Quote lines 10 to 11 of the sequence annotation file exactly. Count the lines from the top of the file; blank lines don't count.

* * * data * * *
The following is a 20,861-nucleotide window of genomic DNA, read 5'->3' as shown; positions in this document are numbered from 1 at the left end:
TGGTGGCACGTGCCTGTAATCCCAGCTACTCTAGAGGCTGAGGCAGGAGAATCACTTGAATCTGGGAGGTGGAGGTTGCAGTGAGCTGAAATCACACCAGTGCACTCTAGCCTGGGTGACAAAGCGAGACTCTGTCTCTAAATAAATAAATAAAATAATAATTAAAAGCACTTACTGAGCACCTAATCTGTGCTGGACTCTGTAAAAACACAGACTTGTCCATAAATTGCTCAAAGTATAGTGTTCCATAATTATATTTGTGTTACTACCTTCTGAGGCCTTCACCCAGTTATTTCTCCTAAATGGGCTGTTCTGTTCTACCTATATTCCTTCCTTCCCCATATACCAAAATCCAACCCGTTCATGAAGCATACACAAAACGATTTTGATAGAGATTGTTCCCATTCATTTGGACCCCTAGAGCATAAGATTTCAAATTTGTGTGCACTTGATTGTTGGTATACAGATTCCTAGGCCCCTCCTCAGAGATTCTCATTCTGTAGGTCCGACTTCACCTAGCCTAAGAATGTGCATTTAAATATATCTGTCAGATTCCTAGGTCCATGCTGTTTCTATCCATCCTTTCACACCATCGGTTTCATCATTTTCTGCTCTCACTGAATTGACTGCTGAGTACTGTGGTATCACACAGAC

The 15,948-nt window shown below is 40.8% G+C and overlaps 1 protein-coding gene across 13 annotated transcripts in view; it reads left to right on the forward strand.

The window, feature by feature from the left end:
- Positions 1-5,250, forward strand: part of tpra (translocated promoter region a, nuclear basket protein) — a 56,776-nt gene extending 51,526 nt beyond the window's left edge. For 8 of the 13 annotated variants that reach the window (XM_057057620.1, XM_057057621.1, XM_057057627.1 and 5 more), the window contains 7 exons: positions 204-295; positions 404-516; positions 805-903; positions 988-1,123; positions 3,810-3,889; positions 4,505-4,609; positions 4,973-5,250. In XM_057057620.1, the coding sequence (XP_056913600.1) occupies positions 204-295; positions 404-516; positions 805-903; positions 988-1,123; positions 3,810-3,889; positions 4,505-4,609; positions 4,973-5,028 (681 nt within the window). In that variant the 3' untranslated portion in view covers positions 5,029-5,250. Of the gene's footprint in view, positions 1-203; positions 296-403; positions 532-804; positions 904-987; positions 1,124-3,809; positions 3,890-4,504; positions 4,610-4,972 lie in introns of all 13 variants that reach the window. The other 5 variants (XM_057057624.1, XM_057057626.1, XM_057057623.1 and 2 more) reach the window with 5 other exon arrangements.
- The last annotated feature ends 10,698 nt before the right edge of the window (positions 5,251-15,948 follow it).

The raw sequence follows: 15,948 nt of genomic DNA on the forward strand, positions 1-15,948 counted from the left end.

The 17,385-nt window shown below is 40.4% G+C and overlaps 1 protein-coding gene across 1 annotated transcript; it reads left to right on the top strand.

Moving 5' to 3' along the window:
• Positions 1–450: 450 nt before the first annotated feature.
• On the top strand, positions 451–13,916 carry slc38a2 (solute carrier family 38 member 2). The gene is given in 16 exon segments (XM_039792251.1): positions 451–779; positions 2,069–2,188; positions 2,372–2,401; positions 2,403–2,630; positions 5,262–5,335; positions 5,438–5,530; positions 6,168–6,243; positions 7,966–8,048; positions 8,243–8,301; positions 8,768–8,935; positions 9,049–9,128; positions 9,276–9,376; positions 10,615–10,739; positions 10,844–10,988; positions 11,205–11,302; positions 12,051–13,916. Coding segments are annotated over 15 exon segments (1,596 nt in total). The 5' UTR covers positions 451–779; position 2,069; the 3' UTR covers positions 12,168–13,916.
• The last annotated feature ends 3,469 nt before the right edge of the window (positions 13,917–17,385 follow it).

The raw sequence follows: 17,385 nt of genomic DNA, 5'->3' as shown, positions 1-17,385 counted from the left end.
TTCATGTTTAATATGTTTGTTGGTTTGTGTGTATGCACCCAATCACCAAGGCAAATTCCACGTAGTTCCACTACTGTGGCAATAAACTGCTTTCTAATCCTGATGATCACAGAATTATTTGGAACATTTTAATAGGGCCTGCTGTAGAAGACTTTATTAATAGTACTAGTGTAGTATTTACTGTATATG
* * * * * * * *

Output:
• Positions 1–450: 450 nt before the first annotated feature.
• On the top strand, positions 451–13,916 carry slc38a2 (solute carrier family 38 member 2). The gene is given in 16 exon segments (XM_039792251.1): positions 451–779; positions 2,069–2,188; positions 2,372–2,401; positions 2,403–2,630; positions 5,262–5,335; positions 5,438–5,530; positions 6,168–6,243; positions 7,966–8,048; positions 8,243–8,301; positions 8,768–8,935; positions 9,049–9,128; positions 9,276–9,376; positions 10,615–10,739; positions 10,844–10,988; positions 11,205–11,302; positions 12,051–13,916. Coding segments are annotated over 15 exon segments (1,596 nt in total). The 5' UTR covers positions 451–779; position 2,069; the 3' UTR covers positions 12,168–13,916.